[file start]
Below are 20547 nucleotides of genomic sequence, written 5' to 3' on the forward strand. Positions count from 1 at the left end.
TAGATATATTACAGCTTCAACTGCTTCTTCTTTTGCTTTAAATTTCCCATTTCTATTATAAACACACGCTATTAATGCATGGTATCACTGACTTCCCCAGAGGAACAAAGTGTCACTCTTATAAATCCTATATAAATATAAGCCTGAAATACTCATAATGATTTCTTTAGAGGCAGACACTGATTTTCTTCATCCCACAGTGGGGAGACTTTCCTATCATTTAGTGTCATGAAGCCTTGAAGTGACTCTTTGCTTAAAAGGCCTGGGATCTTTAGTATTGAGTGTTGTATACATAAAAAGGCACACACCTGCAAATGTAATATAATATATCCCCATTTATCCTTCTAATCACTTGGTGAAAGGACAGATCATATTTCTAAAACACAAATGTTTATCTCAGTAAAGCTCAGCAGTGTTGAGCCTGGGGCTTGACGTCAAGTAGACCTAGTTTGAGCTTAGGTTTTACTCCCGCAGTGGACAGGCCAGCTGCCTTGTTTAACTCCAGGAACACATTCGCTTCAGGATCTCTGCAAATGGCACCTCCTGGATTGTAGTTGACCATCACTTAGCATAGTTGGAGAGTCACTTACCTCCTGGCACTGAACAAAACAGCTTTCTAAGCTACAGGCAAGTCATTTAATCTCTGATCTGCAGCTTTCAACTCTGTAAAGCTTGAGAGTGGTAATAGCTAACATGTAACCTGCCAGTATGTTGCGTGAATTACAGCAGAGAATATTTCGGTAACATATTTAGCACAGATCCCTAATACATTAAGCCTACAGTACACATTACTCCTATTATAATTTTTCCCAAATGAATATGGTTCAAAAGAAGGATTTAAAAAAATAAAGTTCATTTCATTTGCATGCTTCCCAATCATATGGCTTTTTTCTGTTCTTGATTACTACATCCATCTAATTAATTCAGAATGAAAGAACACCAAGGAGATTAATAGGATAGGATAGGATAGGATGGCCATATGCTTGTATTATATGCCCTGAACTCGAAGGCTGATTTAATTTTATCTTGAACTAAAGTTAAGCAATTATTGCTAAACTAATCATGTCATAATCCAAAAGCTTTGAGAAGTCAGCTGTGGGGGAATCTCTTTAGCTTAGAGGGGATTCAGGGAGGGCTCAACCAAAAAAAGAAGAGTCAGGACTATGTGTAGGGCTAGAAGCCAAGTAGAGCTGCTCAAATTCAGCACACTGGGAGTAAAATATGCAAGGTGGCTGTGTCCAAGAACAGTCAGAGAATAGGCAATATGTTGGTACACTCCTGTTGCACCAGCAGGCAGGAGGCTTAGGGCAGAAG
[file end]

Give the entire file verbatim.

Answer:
Below are 20547 nucleotides of genomic sequence, written 5' to 3' on the forward strand. Positions count from 1 at the left end.
TAGATATATTACAGCTTCAACTGCTTCTTCTTTTGCTTTAAATTTCCCATTTCTATTATAAACACACGCTATTAATGCATGGTATCACTGACTTCCCCAGAGGAACAAAGTGTCACTCTTATAAATCCTATATAAATATAAGCCTGAAATACTCATAATGATTTCTTTAGAGGCAGACACTGATTTTCTTCATCCCACAGTGGGGAGACTTTCCTATCATTTAGTGTCATGAAGCCTTGAAGTGACTCTTTGCTTAAAAGGCCTGGGATCTTTAGTATTGAGTGTTGTATACATAAAAAGGCACACACCTGCAAATGTAATATAATATATCCCCATTTATCCTTCTAATCACTTGGTGAAAGGACAGATCATATTTCTAAAACACAAATGTTTATCTCAGTAAAGCTCAGCAGTGTTGAGCCTGGGGCTTGACGTCAAGTAGACCTAGTTTGAGCTTAGGTTTTACTCCCGCAGTGGACAGGCCAGCTGCCTTGTTTAACTCCAGGAACACATTCGCTTCAGGATCTCTGCAAATGGCACCTCCTGGATTGTAGTTGACCATCACTTAGCATAGTTGGAGAGTCACTTACCTCCTGGCACTGAACAAAACAGCTTTCTAAGCTACAGGCAAGTCATTTAATCTCTGATCTGCAGCTTTCAACTCTGTAAAGCTTGAGAGTGGTAATAGCTAACATGTAACCTGCCAGTATGTTGCGTGAATTACAGCAGAGAATATTTCGGTAACATATTTAGCACAGATCCCTAATACATTAAGCCTACAGTACACATTACTCCTATTATAATTTTTCCCAAATGAATATGGTTCAAAAGAAGGATTTAAAAAAATAAAGTTCATTTCATTTGCATGCTTCCCAATCATATGGCTTTTTTCTGTTCTTGATTACTACATCCATCTAATTAATTCAGAATGAAAGAACACCAAGGAGATTAATAGGATAGGATAGGATAGGATGGCCATATGCTTGTATTATATGCCCTGAACTCGAAGGCTGATTTAATTTTATCTTGAACTAAAGTTAAGCAATTATTGCTAAACTAATCATGTCATAATCCAAAAGCTTTGAGAAGTCAGCTGTGGGGGAATCTCTTTAGCTTAGAGGGGATTCAGGGAGGGCTCAACCAAAAAAAGAAGAGTCAGGACTATGTGTAGGGCTAGAAGCCAAGTAGAGCTGCTCAAATTCAGCACACTGGGAGTAAAATATGCAAGGTGGCTGTGTCCAAGAACAGTCAGAGAATAGGCAATATGTTGGTACACTCCTGTTGCACCAGCAGGCAGGAGGCTTAGGGCAGAAG